- Our Work
- The Reformer Blog
22 November 2013
Stakeholders in the world of pensions can feel the ground shifting beneath their feet. People are spending longer in retirement, more people are entering retirement with debt and more retired people have younger and/or older dependents. This means that not only is it important to ask whether individuals are saving enough for their futures (accumulation) but also whether they are making the most of their assets when they reach retirement (decumulation). Given this need for, and the challenges of, change, Reform held a roundtable lunch with Dr Gregg McClymont MP, the Shadow Pensions Minister, on the future of workplace pensions. As well as Dr McClymont, Dr Yvonne Braun of the Association of British Insurers and Kimberley Trewhitt of Reform also outlined their thoughts. The discussion was held under the Chatham House Rule.
One starting point for debates on workplace pensions is financial literacy. As the Money Advice Service has illustrated, for example, “when shown a sample bank statement, 16% of people failed to correctly identify the available balance, with this rising to over a quarter of those aged over 55.” This poor financial literacy is reflected in a lack of engagement on pensions and a failure to understand the risks that changes to workplace pensions pose. As the Money Advice Service also showed, “when asked to identify whether inflation at 5 per cent would have eroded the purchasing power of money in an account paying 3 per cent interest, over a third of people (35%) got this wrong.”
This failure to understand inflation risk is especially important with the continued roll-out of auto-enrolment. This will amplify the move towards a world of defined contribution (DC) pension schemes and shift more of the risk onto savers with, for example, the final pension pay-out received depending on investment returns and not just contributions made or time spent in work. This is an important change and could pose a real challenge as the UK moves from an “op in” to an “opt out” workplace pensions system. Unless savers appreciate the risks they are taking on there is a threat that auto-enrolment will experience real reputational damage.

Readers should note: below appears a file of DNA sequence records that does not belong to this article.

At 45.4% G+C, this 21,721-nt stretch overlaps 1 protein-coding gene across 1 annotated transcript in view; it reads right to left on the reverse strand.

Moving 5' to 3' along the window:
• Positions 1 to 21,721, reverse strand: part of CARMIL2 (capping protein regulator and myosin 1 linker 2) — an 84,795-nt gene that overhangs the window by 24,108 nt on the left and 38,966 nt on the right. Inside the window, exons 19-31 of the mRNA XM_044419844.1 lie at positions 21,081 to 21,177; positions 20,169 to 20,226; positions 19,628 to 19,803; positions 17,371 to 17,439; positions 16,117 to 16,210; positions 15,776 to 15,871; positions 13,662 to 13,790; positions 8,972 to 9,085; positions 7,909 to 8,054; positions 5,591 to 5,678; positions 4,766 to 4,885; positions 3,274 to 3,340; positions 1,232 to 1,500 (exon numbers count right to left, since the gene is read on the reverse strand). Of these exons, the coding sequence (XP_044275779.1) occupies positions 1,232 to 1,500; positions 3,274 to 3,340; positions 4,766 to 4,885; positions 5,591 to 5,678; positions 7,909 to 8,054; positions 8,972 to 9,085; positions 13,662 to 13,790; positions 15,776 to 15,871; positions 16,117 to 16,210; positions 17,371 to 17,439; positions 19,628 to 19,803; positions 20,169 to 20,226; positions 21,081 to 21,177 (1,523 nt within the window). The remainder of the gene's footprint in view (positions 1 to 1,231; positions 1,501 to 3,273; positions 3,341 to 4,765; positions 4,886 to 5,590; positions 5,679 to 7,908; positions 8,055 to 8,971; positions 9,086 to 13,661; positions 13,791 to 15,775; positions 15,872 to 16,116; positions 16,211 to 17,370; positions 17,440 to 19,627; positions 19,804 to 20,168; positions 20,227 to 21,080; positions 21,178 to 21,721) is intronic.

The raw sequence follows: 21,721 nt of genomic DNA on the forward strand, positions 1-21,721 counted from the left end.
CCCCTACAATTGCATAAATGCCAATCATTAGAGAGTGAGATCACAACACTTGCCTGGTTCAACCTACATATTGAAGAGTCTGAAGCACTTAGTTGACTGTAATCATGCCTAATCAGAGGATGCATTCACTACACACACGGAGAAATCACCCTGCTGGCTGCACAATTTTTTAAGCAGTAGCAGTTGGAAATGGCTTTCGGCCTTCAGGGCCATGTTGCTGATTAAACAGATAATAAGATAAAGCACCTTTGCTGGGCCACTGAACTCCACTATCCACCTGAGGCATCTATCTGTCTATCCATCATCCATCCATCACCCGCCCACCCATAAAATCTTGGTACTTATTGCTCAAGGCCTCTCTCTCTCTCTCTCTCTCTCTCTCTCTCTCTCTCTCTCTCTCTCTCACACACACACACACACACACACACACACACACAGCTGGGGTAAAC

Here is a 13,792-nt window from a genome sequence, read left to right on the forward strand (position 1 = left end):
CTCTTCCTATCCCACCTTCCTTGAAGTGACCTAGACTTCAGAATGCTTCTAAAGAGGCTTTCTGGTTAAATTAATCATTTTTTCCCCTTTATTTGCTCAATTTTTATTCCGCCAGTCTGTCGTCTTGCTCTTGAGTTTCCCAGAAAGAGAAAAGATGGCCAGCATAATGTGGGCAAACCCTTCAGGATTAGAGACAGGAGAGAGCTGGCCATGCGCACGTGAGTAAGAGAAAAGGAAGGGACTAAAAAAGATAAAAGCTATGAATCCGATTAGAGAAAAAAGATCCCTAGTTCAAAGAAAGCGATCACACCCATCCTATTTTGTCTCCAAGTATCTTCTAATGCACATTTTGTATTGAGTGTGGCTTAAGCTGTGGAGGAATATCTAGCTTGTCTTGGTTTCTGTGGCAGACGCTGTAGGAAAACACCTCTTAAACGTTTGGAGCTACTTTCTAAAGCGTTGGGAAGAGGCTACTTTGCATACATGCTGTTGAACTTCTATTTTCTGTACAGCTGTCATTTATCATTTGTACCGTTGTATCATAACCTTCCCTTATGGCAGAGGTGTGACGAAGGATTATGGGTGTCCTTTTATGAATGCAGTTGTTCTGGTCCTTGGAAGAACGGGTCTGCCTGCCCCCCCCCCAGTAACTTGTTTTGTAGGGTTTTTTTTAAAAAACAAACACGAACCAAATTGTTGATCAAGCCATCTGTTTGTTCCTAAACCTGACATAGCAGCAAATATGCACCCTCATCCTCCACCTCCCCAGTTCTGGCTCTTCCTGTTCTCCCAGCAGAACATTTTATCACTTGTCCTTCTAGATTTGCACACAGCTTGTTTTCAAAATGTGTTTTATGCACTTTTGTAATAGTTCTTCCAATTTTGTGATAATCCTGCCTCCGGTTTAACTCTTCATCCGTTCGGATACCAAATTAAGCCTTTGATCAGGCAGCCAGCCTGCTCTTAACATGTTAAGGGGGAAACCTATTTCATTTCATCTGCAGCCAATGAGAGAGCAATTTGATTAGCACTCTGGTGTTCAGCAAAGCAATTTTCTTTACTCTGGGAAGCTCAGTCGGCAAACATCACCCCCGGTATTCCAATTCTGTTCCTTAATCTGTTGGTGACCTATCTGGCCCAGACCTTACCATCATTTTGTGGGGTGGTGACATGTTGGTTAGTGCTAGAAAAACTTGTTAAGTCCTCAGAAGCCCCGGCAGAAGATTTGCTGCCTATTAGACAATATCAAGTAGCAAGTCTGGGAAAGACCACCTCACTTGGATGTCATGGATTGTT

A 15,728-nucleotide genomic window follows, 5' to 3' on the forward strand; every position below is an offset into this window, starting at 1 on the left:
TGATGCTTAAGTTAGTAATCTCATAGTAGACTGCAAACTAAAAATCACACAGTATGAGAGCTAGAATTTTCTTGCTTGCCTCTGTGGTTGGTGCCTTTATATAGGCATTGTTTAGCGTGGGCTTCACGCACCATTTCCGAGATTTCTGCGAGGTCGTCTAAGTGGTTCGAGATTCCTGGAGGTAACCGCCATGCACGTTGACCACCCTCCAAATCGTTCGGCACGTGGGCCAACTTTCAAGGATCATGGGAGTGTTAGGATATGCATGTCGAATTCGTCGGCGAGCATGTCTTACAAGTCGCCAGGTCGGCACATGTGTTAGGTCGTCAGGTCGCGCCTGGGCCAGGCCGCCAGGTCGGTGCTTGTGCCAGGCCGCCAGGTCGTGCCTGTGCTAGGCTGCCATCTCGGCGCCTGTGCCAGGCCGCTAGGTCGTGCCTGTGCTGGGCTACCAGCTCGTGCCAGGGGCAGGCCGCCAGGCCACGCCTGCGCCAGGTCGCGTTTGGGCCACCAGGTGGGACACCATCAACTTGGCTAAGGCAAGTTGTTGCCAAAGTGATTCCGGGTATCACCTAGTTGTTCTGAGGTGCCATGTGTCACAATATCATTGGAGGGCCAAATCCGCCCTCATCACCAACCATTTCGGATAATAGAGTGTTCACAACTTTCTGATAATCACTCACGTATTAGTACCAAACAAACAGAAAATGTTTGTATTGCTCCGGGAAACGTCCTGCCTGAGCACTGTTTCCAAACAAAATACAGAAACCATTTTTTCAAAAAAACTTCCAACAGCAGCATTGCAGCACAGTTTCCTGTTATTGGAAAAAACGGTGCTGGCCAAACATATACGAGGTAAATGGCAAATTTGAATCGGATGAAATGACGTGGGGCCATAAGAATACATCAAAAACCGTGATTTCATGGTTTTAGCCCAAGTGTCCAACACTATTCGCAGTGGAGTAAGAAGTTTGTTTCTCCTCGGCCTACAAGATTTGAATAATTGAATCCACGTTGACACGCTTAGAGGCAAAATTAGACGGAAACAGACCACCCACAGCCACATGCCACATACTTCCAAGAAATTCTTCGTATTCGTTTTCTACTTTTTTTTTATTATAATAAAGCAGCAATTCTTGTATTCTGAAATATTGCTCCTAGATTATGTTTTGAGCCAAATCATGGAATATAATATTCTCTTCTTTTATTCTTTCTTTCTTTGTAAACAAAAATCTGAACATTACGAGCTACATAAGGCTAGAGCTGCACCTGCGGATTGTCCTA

This then raises questions around the sequencing of reform. Will the increasing take-up of DC pensions (a demand side change) be a catalyst for industry and regulators to continue to lift their games? And will this, in turn, improve the products being offered and encourage consumers to be more informed? Or, alternatively, should the industry’s skeletons be sorted out (change on the supply side) before the coverage of these pensions is extended? One priority for reform should be to address the issues facing the DC pension market identified by the Office for Fair Trading. And in responding to these recommendations it is important to not only recognise the interests of government and industry, but also employers and consumers too. To quote the title of a recent Reform conference, what is needed is “a team effort”.
Yet a big question remains. Just how active can we expect people to be when we move to an opt out system? Will this transform the retail market in the way hoped (making consumer choice the driver of change) or should focus instead go on getting the defaults right? One key lesson from the experience of New Zealand, which is several years further down the track in implementing auto-enrolment, is the importance of the default. There also needs to be a greater focus on pension companies’ roles as asset managers, not just as providers, improving governance and disclosure (such as employing standard definitions and writing in plain English), and reducing fragmentation. The end of the journey (the decumulation phase) also requires attention, but how realistic is it to expect people to become engaged at retirement when their accumulation of assets has largely been based on relying on default settings?
By launching a “comprehensive review of the products, information and advice available to people as they reach retirement” the ABI has shown that industry is up for the challenge of making auto-enrolment work. Yet, as the discussion at this lunch showed, this challenge should not be underestimated, and will require new thinking from industry, government, employers and families themselves. And with auto-enrolment continuing to roll-out the window for making improvements is narrowing. 2014 will be a critical year in shaping the future of workplace pensions.
A blog by Dr Patrick Nolan, Chief Economist at Reform, following an event on the theme “The future of workplace pensions”, led by Dr Gregg McClymont MP, Shadow Pensions Minister.